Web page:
To go deeper, take your forearms down so that the rest on the shelf of your right shin, elbows over ankle and knee respectively. You can also play with reaching the arms up instead to challenge your balance more. Keep your spine long throughout and your chest lifted. (For more hip opening poses read 3 Hip-Opening Postures for People Who Sit All Day.)
Including a gentle backbend in your recovery yoga is a great idea, as it releases the muscles of the chest and abdomen, which can become tight through running. It also engages the posterior chain of muscles, especially the glutes and hamstrings, so it can be valuable as part of your warm up.
Finding your bridge pose: Begin lying on your back and step your feet in so that your heels are close to your sit bones. Keep your arms by your body, palms facing down. On an inhalation, press your feet into the ground, expand your ribcage and reach your hips up towards the sky. Try to keep your neck and shoulders relaxed with some space between your chin and your chest. Stay here, or to go deeper, interlace your hands underneath your back and work one shoulder blade at a time underneath so that you are supported by the outer edge of your arms. This brings a greater opening to the fronts of the shoulders and chest. Keep the tailbone reaching towards the knees to lengthen the lower back.
5. Reclining Big Toe Pose
Hamstrings, hamstrings, hamstrings. Many runners complain of tight, inflexible hamstrings, and reach for their toes with straight legs to demonstrate just how far their hands are from the floor. However, for those with strong hamstrings, aggressively launching yourself into an unsupported forward fold is only likely to cause injury - most commonly of the hamstring attachments or the lower back.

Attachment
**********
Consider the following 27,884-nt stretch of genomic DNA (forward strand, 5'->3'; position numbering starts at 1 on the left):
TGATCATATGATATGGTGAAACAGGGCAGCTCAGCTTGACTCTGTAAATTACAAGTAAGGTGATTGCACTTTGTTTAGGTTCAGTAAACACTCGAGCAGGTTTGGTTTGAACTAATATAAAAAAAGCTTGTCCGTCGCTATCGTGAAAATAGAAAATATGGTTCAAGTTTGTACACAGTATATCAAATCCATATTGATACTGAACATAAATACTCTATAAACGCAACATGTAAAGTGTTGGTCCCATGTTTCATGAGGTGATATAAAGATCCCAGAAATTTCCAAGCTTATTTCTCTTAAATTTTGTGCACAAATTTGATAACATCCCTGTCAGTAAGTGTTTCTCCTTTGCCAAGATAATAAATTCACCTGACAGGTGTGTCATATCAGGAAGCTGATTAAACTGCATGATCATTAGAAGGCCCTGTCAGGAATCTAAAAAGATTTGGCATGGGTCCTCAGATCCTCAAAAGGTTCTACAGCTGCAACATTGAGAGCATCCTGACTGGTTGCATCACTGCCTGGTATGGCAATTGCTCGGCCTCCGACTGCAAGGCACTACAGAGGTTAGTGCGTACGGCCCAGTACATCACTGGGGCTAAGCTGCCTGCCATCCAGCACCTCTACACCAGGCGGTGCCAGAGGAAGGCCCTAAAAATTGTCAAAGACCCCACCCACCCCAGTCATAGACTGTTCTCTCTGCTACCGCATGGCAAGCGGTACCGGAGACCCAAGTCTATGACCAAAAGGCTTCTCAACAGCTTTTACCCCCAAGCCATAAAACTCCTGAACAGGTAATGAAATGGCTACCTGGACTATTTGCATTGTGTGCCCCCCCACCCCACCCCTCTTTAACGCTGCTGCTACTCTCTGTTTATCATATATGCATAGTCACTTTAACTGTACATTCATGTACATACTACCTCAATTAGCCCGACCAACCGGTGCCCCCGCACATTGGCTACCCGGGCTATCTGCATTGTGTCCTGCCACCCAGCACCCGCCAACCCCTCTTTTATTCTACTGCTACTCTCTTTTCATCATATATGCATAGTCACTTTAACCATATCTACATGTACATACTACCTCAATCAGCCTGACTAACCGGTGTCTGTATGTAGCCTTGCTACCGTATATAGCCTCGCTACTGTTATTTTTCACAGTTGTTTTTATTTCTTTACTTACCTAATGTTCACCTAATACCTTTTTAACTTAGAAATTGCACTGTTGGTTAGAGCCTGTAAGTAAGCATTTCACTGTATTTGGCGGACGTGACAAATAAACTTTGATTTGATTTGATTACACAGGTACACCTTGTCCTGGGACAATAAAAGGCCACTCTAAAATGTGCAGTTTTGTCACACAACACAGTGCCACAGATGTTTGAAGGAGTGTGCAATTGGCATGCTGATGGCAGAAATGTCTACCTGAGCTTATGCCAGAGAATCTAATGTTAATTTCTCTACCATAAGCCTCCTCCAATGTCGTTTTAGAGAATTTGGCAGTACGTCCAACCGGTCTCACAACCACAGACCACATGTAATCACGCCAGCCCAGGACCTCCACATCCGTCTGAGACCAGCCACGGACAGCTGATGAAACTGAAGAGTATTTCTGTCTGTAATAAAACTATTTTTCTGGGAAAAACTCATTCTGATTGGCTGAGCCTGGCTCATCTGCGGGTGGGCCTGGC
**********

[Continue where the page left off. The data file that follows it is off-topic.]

A better option? Work with your hamstrings lovingly and gently. After all, you need them to be strong and healthy for running. Adapt any postures that stretch the hamstrings by bending your knees as much as you need to, and only ever work to the “soft edge” of sensation, not the hard edge.
Reclining big toe pose is ideal because the lower back is supported on the ground. Hug one knee into your chest before reaching the foot up towards the sky, keeping a bend at the knee. Loop a strap around the sole of your foot so that you can keep your head and shoulders on the ground as you find the perfect position to breathe into the sensation.
What is one of the most important elements of a running enthusiast’s training schedule, too often neglected? Rest! Rest is essential to ensure adequate recovery, and let you reap the benefits of your efforts.
At the end of your yoga practice, savasana, the final resting posture is where you allow your body and mind to settle and absorb the nourishment of the postures you've done. This is doubly important if you’re practicing yoga on a rest day from running - give yourself plenty of time here, ideally with an eye pillow or mask to really block out the world and let your focus turn inwards. Set a timer if you’re worried about falling asleep or losing track of time, and see whether you can allow yourself to stay for at least 5 minutes, ideally 10 or 20.
Yoga has much more to offer runners than simply the physical benefits of asana practice, as great as they can be. Remember that the asana work is actually a tool for anchoring your mind in your body, building presence, awareness and inner peace. Stay close to your experience throughout your yoga practice and embrace all the learnings that come to you. You can be sure that they’ll be of benefit in your running too.